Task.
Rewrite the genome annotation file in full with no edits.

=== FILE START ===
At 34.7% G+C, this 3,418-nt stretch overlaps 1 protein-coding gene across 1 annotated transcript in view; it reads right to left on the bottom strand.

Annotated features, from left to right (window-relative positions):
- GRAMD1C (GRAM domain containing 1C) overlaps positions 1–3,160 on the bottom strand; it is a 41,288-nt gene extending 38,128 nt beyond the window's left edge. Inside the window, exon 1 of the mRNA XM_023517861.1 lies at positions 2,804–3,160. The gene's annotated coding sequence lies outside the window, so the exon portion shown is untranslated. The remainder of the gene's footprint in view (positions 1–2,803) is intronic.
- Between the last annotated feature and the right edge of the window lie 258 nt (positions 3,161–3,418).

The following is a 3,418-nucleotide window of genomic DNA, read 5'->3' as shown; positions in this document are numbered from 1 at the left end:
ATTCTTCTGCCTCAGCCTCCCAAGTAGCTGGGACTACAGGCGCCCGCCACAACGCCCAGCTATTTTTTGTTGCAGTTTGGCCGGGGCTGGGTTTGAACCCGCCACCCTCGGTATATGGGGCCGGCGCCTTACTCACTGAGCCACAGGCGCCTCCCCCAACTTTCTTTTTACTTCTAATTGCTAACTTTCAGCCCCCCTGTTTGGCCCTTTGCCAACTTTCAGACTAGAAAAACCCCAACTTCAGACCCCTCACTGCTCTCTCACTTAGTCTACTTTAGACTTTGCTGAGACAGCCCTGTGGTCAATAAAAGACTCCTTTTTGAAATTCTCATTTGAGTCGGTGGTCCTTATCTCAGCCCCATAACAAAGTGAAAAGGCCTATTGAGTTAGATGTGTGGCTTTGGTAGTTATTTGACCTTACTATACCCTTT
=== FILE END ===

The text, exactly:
At 34.7% G+C, this 3,418-nt stretch overlaps 1 protein-coding gene across 1 annotated transcript in view; it reads right to left on the bottom strand.

Annotated features, from left to right (window-relative positions):
- GRAMD1C (GRAM domain containing 1C) overlaps positions 1–3,160 on the bottom strand; it is a 41,288-nt gene extending 38,128 nt beyond the window's left edge. Inside the window, exon 1 of the mRNA XM_023517861.1 lies at positions 2,804–3,160. The gene's annotated coding sequence lies outside the window, so the exon portion shown is untranslated. The remainder of the gene's footprint in view (positions 1–2,803) is intronic.
- Between the last annotated feature and the right edge of the window lie 258 nt (positions 3,161–3,418).

The following is a 3,418-nucleotide window of genomic DNA, read 5'->3' as shown; positions in this document are numbered from 1 at the left end:
ATTCTTCTGCCTCAGCCTCCCAAGTAGCTGGGACTACAGGCGCCCGCCACAACGCCCAGCTATTTTTTGTTGCAGTTTGGCCGGGGCTGGGTTTGAACCCGCCACCCTCGGTATATGGGGCCGGCGCCTTACTCACTGAGCCACAGGCGCCTCCCCCAACTTTCTTTTTACTTCTAATTGCTAACTTTCAGCCCCCCTGTTTGGCCCTTTGCCAACTTTCAGACTAGAAAAACCCCAACTTCAGACCCCTCACTGCTCTCTCACTTAGTCTACTTTAGACTTTGCTGAGACAGCCCTGTGGTCAATAAAAGACTCCTTTTTGAAATTCTCATTTGAGTCGGTGGTCCTTATCTCAGCCCCATAACAAAGTGAAAAGGCCTATTGAGTTAGATGTGTGGCTTTGGTAGTTATTTGACCTTACTATACCCTTT